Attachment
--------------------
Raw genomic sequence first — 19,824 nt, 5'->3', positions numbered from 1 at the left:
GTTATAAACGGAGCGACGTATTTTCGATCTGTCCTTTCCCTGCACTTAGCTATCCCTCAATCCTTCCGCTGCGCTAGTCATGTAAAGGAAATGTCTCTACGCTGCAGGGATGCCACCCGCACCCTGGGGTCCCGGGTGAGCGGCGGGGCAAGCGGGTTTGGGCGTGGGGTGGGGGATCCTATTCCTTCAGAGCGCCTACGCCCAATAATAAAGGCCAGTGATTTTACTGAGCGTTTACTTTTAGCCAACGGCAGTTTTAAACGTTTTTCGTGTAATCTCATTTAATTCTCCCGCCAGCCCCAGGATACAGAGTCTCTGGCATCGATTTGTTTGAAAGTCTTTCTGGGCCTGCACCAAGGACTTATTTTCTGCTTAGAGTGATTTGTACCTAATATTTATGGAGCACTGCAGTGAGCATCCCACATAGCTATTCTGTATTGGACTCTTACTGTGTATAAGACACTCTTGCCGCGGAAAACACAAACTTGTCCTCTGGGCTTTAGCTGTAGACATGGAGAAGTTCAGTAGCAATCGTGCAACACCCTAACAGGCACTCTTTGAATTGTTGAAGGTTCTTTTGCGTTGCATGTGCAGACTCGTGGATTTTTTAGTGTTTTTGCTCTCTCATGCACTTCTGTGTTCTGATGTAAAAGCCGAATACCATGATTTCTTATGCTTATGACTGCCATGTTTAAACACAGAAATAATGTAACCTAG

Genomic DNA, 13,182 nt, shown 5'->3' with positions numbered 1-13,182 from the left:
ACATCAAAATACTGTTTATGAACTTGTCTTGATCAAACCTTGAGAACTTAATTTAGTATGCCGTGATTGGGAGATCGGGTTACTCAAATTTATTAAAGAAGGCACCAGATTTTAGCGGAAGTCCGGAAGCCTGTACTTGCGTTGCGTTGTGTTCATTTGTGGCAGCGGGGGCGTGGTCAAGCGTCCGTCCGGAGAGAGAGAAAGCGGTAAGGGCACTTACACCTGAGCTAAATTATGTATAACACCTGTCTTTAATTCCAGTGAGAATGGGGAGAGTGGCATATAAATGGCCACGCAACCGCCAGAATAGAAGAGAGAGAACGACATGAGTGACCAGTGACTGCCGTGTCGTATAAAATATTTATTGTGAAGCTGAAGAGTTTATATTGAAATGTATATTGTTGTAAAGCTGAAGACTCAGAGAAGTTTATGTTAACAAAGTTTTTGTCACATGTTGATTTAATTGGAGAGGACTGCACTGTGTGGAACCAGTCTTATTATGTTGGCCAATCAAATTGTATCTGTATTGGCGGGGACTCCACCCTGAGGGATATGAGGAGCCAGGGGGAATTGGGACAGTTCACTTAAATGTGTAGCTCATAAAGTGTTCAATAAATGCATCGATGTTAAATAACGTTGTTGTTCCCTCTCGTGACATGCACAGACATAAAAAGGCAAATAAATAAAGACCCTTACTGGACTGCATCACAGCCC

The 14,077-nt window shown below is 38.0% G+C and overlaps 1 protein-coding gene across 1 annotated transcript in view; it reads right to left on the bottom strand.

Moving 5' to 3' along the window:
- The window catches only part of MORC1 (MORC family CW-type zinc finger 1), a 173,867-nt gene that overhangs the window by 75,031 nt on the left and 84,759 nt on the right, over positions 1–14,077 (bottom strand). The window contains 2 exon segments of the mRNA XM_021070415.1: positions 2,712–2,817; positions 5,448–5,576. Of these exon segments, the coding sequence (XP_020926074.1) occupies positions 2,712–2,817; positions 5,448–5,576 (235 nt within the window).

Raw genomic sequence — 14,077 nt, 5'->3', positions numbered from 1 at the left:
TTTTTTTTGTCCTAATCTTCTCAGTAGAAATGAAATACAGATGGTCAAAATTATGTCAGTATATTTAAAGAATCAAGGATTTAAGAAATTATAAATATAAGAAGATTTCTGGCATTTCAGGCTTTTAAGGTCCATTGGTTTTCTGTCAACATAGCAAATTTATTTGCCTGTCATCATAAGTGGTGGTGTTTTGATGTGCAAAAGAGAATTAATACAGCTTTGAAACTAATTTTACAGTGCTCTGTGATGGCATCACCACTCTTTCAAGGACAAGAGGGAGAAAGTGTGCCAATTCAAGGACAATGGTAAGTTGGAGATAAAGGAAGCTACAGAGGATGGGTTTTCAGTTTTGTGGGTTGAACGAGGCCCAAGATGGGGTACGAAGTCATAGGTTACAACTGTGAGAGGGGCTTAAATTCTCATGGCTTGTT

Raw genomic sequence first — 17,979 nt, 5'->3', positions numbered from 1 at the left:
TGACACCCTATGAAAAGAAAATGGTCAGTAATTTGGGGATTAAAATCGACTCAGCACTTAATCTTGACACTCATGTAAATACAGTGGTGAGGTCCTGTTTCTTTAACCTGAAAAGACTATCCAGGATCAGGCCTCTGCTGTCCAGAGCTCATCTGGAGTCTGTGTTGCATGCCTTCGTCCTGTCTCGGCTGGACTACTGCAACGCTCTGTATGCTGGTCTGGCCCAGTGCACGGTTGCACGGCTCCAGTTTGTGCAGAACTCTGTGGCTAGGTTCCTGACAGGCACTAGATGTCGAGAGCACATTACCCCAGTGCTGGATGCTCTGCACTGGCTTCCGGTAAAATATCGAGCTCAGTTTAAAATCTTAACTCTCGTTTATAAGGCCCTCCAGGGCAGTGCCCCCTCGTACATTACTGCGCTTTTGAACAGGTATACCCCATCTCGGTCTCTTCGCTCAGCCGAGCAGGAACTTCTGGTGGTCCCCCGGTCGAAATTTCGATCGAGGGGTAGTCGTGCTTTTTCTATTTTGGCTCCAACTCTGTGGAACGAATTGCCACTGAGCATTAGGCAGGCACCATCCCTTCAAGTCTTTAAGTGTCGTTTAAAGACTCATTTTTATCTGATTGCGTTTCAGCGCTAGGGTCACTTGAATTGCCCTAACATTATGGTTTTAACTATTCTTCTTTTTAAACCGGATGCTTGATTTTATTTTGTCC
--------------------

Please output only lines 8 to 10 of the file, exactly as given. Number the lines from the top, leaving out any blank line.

Raw genomic sequence — 14,077 nt, 5'->3', positions numbered from 1 at the left:
TTTTTTTTGTCCTAATCTTCTCAGTAGAAATGAAATACAGATGGTCAAAATTATGTCAGTATATTTAAAGAATCAAGGATTTAAGAAATTATAAATATAAGAAGATTTCTGGCATTTCAGGCTTTTAAGGTCCATTGGTTTTCTGTCAACATAGCAAATTTATTTGCCTGTCATCATAAGTGGTGGTGTTTTGATGTGCAAAAGAGAATTAATACAGCTTTGAAACTAATTTTACAGTGCTCTGTGATGGCATCACCACTCTTTCAAGGACAAGAGGGAGAAAGTGTGCCAATTCAAGGACAATGGTAAGTTGGAGATAAAGGAAGCTACAGAGGATGGGTTTTCAGTTTTGTGGGTTGAACGAGGCCCAAGATGGGGTACGAAGTCATAGGTTACAACTGTGAGAGGGGCTTAAATTCTCATGGCTTGTT

Raw genomic sequence first — 17,979 nt, 5'->3', positions numbered from 1 at the left: